# if you are sitting inside a diving bell or moon pool deep in the ocean, what happens when you dip you feet in the water that is under high pressure? Would the pressure crush your feet right when you step your feet in?

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if you are sitting inside a diving bell or moon pool deep in the ocean, what happens when you dip you feet in the water that is under high pressure? Would the pressure crush your feet right when you step your feet in?

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No, the interior of the bell would be similarly pressurized. If it’s an open bell you wouldn’t be able to go super deep before the pressure crushed you, unless you had equal air pressure on the inside.

No. The pressure inside the diving bell is the same as the pressure of the water around it – IF the bottom is open. If your inside a closed structure, the pressure inside could be lower, but it would increase to the surrounding pressure as soon as an opening was created

No, the air pressure in the diving bell is equal to the pressure of the water, so to you it will feel like it’s just regular water.

However, at their high air pressures they can’t actually fill the bell with air, as that would kill you (nitrogen becomes toxic), so they’d fill it with helium and oxygen…and then you [sound like a chipmunk](https://youtu.be/ACXlVEomWZY?t=94).

On top of what others have already addressed regarding the pressure in the bell being equal to the water pressure, your foot wouldn’t really be crushed anyways. There aren’t any hollow spaces to be compressed. The main areas of your body that are susceptible to be crushed by pressure like that are the air cavities: your lungs, air ways, sinuses, etc. There are some limits to this, mainly once you get to pressures that are able to compress water a meaningful amount.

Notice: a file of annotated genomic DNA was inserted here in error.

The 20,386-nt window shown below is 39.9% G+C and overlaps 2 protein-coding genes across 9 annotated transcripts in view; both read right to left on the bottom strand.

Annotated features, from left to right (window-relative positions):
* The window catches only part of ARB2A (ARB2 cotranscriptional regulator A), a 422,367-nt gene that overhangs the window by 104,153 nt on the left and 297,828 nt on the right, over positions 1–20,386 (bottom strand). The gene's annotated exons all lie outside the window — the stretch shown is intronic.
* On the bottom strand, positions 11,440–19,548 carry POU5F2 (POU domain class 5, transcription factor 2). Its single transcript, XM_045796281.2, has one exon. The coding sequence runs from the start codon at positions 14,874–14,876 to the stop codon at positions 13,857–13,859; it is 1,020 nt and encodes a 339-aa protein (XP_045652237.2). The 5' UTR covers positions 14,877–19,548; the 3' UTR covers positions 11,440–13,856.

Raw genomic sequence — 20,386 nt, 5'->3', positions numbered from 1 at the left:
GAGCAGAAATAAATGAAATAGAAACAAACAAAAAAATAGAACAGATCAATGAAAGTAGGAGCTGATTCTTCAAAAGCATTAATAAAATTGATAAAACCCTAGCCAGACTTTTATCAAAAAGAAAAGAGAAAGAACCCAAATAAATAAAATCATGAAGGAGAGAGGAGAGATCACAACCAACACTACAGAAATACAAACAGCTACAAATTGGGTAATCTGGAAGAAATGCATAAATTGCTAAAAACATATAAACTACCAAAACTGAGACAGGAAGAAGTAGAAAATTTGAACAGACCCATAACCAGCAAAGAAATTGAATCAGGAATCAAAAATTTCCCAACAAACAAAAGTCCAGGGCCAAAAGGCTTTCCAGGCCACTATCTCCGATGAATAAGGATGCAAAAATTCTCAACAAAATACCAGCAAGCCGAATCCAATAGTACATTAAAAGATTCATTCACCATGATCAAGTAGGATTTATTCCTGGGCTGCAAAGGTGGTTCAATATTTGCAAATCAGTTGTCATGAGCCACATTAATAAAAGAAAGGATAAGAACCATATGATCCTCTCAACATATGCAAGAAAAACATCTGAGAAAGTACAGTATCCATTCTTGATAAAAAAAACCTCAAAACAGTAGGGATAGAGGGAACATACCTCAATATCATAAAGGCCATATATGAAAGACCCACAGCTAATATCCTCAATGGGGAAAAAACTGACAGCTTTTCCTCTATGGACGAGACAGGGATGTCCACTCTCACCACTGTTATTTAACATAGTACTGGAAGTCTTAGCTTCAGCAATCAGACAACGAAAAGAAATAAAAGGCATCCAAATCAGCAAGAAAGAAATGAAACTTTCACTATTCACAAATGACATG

This old reddit post covers the compression of water:

[removed]

While this wasn’t super deep, this chef rescued from a sunken ship shows what it’s like being in the water in a sunken space:

https://youtu.be/LrvRwNaE7Eo

In the actual bell/moon pool room, the pressure will be equal, with all the problems that come with it as others have explained.

Some bigger setups have separate compartments that can be at a different pressure, but these have to be separated from the water with a pressure tight door.

If you open these doors without slowly equalizing the pressure first, you get the infamous Byford Dolphin incident. Quotes (NSFL):

>!Medical investigations were carried out on the remains of the four divers and of one of the tenders. The most notable finding was the presence of large amounts of fat in large arteries and veins and in the cardiac chambers, as well as intravascular fat in organs, especially the liver. … The autopsy suggested that rapid bubble formation in the blood denatured the lipoprotein complexes, rendering the lipids insoluble. The blood of the three divers left intact inside the chambers likely boiled instantly, stopping their circulation. The fourth diver was dismembered and mutilated by the blast forcing him out through the partially blocked doorway and would have died instantly.!<

>!… forced through the crescent-shaped opening measuring 60 centimetres (24 in) long created by the jammed interior trunk door. With the escaping air and pressure, it included bisection of his thoracoabdominal cavity, which resulted in fragmentation of his body, followed by expulsion of all of the internal organs of his chest and abdomen, except the trachea and a section of small intestine, and of the thoracic spine. These were projected some distance, one section being found 10 metres (30 ft) vertically above the exterior pressure door.!<

Simple, The air pressure in the bell = the water pressure = the air pressure in your lungs. Its equalized all the way around. Except for the entrapped air bubbles in your neoprene wetsuit which may be 1/4″ thick at the surface but down deep seems like a cheap thin tee shirt.

Any oil well deep sea divers here? What does it feel like being so deep, other then possibly chilly, does it feel any different from being 2m under water? Also how do you even get into that profession?